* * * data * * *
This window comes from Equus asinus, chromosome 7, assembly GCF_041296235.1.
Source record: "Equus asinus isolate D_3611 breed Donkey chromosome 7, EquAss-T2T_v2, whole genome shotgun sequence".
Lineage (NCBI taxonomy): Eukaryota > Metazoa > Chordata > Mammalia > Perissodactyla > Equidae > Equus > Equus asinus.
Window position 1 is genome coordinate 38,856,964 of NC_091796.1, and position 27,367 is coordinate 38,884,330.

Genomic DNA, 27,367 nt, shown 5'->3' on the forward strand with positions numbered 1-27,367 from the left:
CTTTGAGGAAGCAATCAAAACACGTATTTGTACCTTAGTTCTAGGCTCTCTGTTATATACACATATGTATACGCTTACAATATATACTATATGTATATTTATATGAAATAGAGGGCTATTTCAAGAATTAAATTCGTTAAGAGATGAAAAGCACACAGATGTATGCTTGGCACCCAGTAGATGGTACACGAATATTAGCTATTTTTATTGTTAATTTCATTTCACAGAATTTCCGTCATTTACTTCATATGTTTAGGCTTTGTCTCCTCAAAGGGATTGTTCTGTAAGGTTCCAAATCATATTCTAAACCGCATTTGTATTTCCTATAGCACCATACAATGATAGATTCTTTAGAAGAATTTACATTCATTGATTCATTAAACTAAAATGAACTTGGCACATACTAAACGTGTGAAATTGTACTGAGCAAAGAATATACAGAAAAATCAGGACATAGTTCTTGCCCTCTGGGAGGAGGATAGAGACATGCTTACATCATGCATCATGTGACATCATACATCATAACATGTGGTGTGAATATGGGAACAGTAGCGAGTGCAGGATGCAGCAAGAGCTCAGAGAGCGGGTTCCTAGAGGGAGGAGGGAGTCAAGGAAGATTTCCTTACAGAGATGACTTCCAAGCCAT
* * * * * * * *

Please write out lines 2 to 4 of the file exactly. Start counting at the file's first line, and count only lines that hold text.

Source record: "Equus asinus isolate D_3611 breed Donkey chromosome 7, EquAss-T2T_v2, whole genome shotgun sequence".
Lineage (NCBI taxonomy): Eukaryota > Metazoa > Chordata > Mammalia > Perissodactyla > Equidae > Equus > Equus asinus.
Window position 1 is genome coordinate 38,856,964 of NC_091796.1, and position 27,367 is coordinate 38,884,330.